"I was retaining water a lot. There were times I was getting fatigued a lot. I had I started having heart problems," says Gaylon.
Gaylon was diagnosed with a rare kidney disease called focal segmental glomerulosclerosis (FSGS) and had to dig deep, to keep playing the sport he loves.
"It completely changed football," explains Gaylon. "The whole time I practiced, especially during two-a-days in the summertime when we were practicing twice a day, I had to always have a doctor on the field almost to monitor everything that I was doing to make sure I was hydrated. Make sure I wasn't dizzy, or anything like that."
Gaylon never imagined early in his football career at Texas Christian University (TCU) that he'd have to undergo five years of dialysis.
"It was horrible, I hated it! It was worse than going through two-a-days in football because I had to wake up every morning and it would drain me. I still to this day, thank God that I don't have to do that anymore," says Gaylon. "That dialysis actually woke me up! I believe it kind of put me in a situation where I had to focus more on my health and my body and what I needed to do to improve."
The Super Bowl Champion was striving to get healthy for his loving family, when he got the beautiful gift of life.
"The donor part is a story in its own. It brings me to tears almost thinking about that transplant. That transplant was really life changing," says an emotional Gaylon. "Anybody who's willing to donate after something tragically happens to a person is a blessing from God. There's no other way to explain it."
Gaylon had a new lease on life after his kidney transplant, but as a former pro-football player, his 6-foot-5 frame had packed on extra pounds.
"In football, we're taught to eat a lot. I'm a defensive lineman. My playing weight was 333 pounds."
Gaylon says he ate a lot when he played football, but acknowledges that he also burned a lot of calories since he worked out a lot.
"When you stop playing, and you still have the eating habit, you gain, and you gain, and it was kind of hard to control everything," he said.
Off the field, his scale was tipping close to 380 pounds. He suffered from knee and back pain, high blood pressure, and sleep apnea. That's when he turned to a doctor with Baylor College of Medicine for help to lose weight.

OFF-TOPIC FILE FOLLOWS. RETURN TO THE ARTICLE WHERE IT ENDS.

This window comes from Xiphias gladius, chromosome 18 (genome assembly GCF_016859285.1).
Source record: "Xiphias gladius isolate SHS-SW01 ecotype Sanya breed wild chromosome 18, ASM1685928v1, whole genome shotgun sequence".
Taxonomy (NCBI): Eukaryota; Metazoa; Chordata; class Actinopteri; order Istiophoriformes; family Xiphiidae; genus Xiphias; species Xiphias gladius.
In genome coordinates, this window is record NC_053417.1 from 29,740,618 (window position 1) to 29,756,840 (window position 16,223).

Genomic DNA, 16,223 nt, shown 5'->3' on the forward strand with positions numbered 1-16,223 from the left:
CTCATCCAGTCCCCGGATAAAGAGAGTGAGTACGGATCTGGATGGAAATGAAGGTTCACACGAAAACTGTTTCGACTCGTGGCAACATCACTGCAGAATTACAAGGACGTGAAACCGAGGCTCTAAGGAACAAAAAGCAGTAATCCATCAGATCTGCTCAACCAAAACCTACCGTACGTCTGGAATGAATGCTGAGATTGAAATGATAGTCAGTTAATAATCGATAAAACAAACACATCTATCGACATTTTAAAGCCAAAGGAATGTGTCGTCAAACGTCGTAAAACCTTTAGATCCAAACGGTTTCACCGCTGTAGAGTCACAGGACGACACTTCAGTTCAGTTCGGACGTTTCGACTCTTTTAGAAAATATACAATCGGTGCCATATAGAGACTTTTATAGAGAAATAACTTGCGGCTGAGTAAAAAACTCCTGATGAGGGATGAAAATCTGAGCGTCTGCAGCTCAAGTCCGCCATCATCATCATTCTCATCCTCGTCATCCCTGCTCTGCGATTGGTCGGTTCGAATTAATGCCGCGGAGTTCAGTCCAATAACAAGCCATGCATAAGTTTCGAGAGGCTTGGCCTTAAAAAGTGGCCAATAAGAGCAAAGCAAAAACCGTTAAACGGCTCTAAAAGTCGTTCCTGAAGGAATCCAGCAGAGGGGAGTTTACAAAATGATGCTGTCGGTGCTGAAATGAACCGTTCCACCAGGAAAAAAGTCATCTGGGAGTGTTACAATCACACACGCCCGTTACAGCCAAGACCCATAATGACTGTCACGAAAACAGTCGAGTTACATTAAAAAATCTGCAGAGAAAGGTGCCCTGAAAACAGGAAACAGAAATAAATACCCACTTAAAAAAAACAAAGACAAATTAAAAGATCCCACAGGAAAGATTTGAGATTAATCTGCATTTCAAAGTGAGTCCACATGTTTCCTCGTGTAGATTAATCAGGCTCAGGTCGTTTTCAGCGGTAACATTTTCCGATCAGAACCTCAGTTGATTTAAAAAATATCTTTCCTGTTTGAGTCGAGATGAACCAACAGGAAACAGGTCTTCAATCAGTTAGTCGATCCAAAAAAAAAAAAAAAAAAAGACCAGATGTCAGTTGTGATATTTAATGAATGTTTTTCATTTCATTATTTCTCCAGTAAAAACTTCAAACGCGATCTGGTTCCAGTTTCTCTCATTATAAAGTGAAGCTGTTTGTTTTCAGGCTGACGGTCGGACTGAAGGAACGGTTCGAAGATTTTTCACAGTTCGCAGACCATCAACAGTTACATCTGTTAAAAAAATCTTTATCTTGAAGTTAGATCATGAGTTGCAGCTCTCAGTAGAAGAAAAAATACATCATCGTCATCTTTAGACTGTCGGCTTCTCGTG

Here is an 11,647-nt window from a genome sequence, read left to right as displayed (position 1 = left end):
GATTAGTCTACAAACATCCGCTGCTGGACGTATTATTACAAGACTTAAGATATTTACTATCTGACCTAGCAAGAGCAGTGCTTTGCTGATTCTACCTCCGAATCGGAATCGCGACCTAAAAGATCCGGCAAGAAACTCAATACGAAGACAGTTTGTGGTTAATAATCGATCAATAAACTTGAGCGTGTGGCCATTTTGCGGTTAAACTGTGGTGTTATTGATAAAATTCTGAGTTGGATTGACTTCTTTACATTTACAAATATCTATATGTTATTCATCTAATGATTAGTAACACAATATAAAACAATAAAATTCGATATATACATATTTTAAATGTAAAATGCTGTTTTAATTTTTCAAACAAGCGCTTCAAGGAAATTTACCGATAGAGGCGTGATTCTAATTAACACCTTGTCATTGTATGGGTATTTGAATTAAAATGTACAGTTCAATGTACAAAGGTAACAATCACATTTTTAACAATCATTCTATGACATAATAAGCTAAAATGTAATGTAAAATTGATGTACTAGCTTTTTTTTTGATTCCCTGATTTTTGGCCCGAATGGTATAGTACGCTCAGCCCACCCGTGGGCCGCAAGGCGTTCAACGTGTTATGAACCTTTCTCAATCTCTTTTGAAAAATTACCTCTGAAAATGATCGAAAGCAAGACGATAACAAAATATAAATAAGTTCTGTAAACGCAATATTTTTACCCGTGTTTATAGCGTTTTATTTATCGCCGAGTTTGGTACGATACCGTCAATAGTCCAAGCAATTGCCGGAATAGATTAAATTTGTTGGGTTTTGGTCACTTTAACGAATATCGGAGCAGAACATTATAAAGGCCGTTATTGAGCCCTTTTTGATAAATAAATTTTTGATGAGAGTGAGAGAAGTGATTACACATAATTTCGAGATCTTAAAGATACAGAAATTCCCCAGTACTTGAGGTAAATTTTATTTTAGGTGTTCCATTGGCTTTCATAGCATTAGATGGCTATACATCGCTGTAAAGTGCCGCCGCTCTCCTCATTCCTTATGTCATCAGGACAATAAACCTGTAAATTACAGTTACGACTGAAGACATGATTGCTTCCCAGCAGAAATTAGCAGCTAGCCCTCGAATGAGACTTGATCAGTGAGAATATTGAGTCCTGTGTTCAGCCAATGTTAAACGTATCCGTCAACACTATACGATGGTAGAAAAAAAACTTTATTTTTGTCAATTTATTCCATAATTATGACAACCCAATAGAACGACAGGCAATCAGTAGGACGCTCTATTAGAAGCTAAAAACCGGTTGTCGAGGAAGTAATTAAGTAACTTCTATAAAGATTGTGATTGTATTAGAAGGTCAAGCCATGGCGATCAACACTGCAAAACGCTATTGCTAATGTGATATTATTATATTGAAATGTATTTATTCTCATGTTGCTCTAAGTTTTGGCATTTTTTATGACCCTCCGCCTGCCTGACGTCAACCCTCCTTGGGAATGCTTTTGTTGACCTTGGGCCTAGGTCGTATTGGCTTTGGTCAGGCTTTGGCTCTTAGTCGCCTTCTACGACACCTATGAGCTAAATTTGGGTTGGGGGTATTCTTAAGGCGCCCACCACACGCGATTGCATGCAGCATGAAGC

"The surgery is probably one of the best decisions I made. Period. Health wise, I feel like a whole new person after surgery."
Gaylon's bariatric surgeon from BCM explains the process and how she performs it at St. Luke's.
"The gastric sleeve works by making the stomach smaller, so the natural stomach can expand to the size of a small football and so with the gastric sleeve, we staple along the outer part of the stomach to create a linear stomach that's the size and shape of a really skinny banana – that's the best way that I can describe it for patients," explains Dr. Georgia Holder-Haynes.
"We do it minimally invasively that means that we use very small incisions, about a centimeter in size. And we can use a camera to see inside of the abdomen and do the surgery very safely and successfully without having to you know actually cut the patient open."
That means less pain and a faster recovery after surgery.
Gaylon was thrilled to be more active with his family, getting to witness his own son playing college football. It took work, but the pounds started dropping off.
"In addition to being a former transplant patient, he was just very inspiring! He took everything that I said seriously and ran with it, you know, and he's been able to be extremely successful with the weight loss," said Dr. Holder-Haynes.
In one year since his surgery, Gaylon has lost 125-pounds, reversed his painful conditions, reduced his blood pressure, and reversed sleep apnea. Now he realizes his best defense is to keep the weight off.
Dr. Holder-Haynes wants everyone to know who is considering bariatric surgery, it can be incredibly beneficial, but it requires major lifestyle changes, including a changed attitude about food and exercise.
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